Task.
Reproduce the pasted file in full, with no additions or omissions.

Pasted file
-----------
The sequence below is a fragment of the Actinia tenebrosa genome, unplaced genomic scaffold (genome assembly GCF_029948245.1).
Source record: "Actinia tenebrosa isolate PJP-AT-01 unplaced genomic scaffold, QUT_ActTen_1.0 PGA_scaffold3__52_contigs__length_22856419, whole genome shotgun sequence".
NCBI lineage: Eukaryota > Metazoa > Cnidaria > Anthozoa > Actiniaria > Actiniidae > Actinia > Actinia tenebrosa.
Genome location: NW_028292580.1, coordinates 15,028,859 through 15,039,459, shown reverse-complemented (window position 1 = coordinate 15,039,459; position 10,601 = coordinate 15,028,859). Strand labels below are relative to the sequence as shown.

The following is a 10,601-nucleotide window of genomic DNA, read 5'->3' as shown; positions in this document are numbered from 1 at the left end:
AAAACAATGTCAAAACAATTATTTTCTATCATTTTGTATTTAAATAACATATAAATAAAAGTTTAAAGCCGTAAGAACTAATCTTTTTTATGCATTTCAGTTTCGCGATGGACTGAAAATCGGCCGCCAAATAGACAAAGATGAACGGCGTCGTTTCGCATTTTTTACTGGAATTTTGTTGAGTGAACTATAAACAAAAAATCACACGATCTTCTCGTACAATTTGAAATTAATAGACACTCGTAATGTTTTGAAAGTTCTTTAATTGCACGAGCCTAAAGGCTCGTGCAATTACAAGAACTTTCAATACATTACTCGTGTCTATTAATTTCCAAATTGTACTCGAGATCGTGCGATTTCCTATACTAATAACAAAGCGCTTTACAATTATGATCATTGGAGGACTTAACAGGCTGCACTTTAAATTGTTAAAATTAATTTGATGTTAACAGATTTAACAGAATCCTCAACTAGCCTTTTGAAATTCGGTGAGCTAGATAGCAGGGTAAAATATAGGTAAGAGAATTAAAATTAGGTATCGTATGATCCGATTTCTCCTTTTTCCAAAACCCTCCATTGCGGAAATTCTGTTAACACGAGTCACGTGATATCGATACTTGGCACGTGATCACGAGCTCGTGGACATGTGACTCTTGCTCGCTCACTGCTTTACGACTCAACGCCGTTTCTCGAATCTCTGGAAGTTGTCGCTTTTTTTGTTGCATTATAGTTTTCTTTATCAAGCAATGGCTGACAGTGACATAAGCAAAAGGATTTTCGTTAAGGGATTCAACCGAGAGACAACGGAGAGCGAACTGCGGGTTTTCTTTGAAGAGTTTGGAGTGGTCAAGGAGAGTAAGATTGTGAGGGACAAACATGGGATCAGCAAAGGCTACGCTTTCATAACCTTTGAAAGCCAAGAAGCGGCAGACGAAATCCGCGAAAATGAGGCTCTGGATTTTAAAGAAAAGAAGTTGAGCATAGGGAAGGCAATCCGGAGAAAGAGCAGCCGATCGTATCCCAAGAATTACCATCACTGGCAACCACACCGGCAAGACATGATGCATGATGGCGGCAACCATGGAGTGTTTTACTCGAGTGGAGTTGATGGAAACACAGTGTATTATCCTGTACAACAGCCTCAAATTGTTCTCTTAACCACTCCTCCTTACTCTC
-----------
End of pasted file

The sequence below is a fragment of the Actinia tenebrosa genome, unplaced genomic scaffold (genome assembly GCF_029948245.1).
Source record: "Actinia tenebrosa isolate PJP-AT-01 unplaced genomic scaffold, QUT_ActTen_1.0 PGA_scaffold3__52_contigs__length_22856419, whole genome shotgun sequence".
NCBI lineage: Eukaryota > Metazoa > Cnidaria > Anthozoa > Actiniaria > Actiniidae > Actinia > Actinia tenebrosa.
Genome location: NW_028292580.1, coordinates 15,028,859 through 15,039,459, shown reverse-complemented (window position 1 = coordinate 15,039,459; position 10,601 = coordinate 15,028,859). Strand labels below are relative to the sequence as shown.

The following is a 10,601-nucleotide window of genomic DNA, read 5'->3' as shown; positions in this document are numbered from 1 at the left end:
AAAACAATGTCAAAACAATTATTTTCTATCATTTTGTATTTAAATAACATATAAATAAAAGTTTAAAGCCGTAAGAACTAATCTTTTTTATGCATTTCAGTTTCGCGATGGACTGAAAATCGGCCGCCAAATAGACAAAGATGAACGGCGTCGTTTCGCATTTTTTACTGGAATTTTGTTGAGTGAACTATAAACAAAAAATCACACGATCTTCTCGTACAATTTGAAATTAATAGACACTCGTAATGTTTTGAAAGTTCTTTAATTGCACGAGCCTAAAGGCTCGTGCAATTACAAGAACTTTCAATACATTACTCGTGTCTATTAATTTCCAAATTGTACTCGAGATCGTGCGATTTCCTATACTAATAACAAAGCGCTTTACAATTATGATCATTGGAGGACTTAACAGGCTGCACTTTAAATTGTTAAAATTAATTTGATGTTAACAGATTTAACAGAATCCTCAACTAGCCTTTTGAAATTCGGTGAGCTAGATAGCAGGGTAAAATATAGGTAAGAGAATTAAAATTAGGTATCGTATGATCCGATTTCTCCTTTTTCCAAAACCCTCCATTGCGGAAATTCTGTTAACACGAGTCACGTGATATCGATACTTGGCACGTGATCACGAGCTCGTGGACATGTGACTCTTGCTCGCTCACTGCTTTACGACTCAACGCCGTTTCTCGAATCTCTGGAAGTTGTCGCTTTTTTTGTTGCATTATAGTTTTCTTTATCAAGCAATGGCTGACAGTGACATAAGCAAAAGGATTTTCGTTAAGGGATTCAACCGAGAGACAACGGAGAGCGAACTGCGGGTTTTCTTTGAAGAGTTTGGAGTGGTCAAGGAGAGTAAGATTGTGAGGGACAAACATGGGATCAGCAAAGGCTACGCTTTCATAACCTTTGAAAGCCAAGAAGCGGCAGACGAAATCCGCGAAAATGAGGCTCTGGATTTTAAAGAAAAGAAGTTGAGCATAGGGAAGGCAATCCGGAGAAAGAGCAGCCGATCGTATCCCAAGAATTACCATCACTGGCAACCACACCGGCAAGACATGATGCATGATGGCGGCAACCATGGAGTGTTTTACTCGAGTGGAGTTGATGGAAACACAGTGTATTATCCTGTACAACAGCCTCAAATTGTTCTCTTAACCACTCCTCCTTACTCTC